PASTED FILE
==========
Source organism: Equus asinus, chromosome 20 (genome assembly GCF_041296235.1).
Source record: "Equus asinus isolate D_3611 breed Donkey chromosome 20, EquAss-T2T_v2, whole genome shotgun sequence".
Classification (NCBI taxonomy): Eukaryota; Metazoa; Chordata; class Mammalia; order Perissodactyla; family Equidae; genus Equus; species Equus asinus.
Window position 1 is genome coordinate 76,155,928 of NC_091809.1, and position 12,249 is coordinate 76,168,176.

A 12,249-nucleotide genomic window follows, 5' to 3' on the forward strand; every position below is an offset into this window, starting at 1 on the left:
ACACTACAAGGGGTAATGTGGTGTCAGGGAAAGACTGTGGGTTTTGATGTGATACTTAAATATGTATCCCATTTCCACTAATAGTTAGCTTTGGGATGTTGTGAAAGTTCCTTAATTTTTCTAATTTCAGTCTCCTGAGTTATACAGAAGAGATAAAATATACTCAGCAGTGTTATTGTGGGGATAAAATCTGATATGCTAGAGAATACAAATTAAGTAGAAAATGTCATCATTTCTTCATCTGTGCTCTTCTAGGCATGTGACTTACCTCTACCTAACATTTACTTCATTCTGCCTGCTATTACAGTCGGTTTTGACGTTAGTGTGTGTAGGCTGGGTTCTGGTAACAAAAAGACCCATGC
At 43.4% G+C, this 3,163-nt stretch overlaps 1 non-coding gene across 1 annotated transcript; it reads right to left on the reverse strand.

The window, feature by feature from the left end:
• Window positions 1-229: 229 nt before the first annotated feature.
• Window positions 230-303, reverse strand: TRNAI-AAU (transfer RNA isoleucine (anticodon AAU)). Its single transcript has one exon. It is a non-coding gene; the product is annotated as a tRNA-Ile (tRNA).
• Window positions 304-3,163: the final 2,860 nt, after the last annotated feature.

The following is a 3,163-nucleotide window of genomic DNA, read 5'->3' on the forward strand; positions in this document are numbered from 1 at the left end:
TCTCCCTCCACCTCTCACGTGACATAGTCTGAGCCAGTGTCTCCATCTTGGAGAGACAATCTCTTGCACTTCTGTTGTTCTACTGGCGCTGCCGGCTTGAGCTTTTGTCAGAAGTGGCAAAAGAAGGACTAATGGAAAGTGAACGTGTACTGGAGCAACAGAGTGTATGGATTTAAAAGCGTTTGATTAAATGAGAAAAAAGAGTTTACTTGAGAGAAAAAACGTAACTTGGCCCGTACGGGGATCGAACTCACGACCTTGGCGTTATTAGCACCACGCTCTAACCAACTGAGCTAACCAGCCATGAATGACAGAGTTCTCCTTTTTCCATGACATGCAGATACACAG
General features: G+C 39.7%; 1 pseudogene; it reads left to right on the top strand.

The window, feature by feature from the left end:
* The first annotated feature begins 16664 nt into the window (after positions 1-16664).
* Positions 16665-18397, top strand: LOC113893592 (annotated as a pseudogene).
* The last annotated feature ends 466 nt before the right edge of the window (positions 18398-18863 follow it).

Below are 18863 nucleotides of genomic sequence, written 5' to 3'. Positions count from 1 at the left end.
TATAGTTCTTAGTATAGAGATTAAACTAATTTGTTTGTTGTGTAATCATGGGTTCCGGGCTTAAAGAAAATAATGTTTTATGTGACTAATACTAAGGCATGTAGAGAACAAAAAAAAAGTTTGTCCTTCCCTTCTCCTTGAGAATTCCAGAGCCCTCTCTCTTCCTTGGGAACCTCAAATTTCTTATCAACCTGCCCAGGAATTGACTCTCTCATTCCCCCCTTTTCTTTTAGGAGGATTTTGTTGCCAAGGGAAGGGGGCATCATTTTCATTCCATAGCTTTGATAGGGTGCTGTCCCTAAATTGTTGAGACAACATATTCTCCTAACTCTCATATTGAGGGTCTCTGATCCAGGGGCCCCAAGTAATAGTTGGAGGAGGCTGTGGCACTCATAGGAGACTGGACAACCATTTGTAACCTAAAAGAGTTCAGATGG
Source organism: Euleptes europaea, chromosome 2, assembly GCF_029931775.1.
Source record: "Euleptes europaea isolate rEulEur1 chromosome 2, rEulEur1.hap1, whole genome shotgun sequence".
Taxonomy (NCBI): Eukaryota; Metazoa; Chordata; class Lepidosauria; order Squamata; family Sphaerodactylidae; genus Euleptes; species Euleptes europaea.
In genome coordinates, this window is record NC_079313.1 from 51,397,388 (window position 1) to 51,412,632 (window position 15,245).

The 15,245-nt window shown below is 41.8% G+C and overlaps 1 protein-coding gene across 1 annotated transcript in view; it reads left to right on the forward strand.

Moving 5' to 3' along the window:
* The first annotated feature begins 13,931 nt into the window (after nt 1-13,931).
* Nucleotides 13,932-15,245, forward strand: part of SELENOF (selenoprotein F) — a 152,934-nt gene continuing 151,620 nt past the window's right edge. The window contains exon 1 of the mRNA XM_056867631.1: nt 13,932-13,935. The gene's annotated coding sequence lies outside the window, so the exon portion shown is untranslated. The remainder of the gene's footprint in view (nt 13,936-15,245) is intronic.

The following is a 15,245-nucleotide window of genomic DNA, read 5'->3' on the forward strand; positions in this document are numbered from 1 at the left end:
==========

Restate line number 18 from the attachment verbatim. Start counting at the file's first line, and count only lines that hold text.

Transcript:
* The last annotated feature ends 466 nt before the right edge of the window (positions 18398-18863 follow it).